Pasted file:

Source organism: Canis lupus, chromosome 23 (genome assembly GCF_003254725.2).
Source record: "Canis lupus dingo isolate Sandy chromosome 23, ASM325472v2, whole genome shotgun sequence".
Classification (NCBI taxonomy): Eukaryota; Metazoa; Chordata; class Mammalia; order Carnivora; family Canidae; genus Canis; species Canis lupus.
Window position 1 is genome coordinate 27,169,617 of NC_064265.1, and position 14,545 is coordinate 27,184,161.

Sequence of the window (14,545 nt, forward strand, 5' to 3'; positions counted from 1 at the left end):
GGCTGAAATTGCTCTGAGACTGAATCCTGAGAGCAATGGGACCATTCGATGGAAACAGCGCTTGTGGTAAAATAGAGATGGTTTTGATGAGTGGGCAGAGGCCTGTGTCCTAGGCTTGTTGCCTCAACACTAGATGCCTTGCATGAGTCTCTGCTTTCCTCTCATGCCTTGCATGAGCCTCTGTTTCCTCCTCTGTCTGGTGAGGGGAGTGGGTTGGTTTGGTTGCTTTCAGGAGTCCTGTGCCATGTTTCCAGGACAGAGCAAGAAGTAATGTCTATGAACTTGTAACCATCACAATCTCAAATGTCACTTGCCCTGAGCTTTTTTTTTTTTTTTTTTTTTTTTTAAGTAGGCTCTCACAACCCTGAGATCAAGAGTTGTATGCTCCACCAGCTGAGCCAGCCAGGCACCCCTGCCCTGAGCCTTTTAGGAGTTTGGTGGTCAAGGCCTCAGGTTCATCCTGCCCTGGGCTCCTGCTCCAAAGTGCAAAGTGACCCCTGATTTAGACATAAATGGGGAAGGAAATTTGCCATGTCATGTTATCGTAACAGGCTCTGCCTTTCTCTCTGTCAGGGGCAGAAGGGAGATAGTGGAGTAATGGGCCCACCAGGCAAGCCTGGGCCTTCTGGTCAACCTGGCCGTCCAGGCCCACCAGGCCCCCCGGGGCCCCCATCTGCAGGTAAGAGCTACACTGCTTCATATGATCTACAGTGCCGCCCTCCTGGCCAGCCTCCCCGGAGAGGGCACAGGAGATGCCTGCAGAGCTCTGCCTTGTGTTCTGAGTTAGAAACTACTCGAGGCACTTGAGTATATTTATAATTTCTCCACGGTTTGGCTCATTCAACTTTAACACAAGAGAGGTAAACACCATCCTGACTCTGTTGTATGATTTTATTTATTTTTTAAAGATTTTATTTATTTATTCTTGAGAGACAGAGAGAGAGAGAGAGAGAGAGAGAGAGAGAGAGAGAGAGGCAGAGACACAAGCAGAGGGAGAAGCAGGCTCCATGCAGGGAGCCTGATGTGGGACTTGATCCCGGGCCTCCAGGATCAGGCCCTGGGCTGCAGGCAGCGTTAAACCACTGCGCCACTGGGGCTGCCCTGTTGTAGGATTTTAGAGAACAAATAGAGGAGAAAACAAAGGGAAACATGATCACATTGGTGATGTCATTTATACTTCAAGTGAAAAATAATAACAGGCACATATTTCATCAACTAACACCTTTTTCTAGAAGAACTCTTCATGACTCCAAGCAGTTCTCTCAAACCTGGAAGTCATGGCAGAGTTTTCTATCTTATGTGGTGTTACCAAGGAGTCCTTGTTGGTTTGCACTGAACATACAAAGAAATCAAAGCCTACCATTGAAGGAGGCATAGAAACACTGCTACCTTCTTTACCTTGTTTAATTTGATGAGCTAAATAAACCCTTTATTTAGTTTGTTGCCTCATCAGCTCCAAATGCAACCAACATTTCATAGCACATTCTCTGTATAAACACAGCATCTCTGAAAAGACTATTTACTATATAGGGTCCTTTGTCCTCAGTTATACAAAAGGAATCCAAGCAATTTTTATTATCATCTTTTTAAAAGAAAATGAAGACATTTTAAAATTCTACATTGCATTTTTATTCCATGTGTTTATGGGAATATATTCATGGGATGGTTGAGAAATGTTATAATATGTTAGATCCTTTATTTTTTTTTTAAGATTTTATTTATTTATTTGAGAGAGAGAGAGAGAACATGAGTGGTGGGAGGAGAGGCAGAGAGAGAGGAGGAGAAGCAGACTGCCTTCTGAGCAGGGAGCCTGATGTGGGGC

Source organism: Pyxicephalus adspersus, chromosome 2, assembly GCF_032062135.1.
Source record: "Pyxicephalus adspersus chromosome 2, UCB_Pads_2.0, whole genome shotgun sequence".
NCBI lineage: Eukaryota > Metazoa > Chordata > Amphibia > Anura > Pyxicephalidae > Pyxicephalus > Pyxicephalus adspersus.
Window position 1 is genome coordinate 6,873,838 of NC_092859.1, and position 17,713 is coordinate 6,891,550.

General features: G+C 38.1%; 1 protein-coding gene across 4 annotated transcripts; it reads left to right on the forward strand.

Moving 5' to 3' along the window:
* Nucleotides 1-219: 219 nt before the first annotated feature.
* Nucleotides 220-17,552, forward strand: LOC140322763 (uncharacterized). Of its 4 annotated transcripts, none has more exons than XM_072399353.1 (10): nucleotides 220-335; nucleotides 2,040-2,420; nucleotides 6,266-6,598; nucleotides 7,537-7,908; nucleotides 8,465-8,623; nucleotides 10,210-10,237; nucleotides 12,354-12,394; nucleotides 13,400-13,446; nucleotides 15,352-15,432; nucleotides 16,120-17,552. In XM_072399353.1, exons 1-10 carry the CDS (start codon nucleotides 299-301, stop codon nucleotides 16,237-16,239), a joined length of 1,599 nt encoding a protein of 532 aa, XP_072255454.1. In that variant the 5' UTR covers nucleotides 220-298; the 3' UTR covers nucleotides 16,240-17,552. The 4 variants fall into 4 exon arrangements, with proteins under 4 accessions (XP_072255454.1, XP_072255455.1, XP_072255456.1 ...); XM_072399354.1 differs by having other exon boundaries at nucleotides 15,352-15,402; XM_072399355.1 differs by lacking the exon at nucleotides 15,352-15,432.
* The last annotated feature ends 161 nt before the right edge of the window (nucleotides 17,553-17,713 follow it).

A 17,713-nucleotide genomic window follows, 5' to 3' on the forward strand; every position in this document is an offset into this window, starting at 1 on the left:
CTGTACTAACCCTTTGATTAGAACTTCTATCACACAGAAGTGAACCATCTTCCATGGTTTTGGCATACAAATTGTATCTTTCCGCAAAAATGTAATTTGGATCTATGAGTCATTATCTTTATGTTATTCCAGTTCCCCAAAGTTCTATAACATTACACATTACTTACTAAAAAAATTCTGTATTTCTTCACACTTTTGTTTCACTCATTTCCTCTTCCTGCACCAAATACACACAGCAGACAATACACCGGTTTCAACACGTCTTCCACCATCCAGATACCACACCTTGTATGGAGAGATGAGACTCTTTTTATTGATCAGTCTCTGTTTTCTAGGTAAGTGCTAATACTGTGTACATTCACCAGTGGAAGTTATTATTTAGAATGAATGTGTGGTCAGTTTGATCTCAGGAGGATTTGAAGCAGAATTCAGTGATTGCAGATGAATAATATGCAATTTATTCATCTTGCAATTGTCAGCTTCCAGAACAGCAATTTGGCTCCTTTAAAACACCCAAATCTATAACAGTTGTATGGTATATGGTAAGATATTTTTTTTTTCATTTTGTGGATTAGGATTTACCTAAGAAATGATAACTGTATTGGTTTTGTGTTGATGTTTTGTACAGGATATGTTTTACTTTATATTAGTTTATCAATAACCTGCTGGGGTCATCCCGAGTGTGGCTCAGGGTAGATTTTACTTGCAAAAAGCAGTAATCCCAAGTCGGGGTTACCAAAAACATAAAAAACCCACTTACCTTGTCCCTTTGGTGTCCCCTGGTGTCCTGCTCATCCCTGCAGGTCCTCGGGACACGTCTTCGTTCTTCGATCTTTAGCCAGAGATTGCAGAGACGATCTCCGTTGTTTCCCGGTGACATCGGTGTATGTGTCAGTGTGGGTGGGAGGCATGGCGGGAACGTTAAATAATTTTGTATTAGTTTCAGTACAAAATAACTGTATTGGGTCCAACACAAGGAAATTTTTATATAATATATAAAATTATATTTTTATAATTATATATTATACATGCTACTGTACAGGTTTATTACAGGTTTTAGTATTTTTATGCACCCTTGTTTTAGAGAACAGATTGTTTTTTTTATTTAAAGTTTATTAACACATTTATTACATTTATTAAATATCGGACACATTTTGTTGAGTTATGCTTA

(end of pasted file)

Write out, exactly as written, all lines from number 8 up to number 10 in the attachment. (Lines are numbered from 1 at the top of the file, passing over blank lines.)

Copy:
Source record: "Pyxicephalus adspersus chromosome 2, UCB_Pads_2.0, whole genome shotgun sequence".
NCBI lineage: Eukaryota > Metazoa > Chordata > Amphibia > Anura > Pyxicephalidae > Pyxicephalus > Pyxicephalus adspersus.
Window position 1 is genome coordinate 6,873,838 of NC_092859.1, and position 17,713 is coordinate 6,891,550.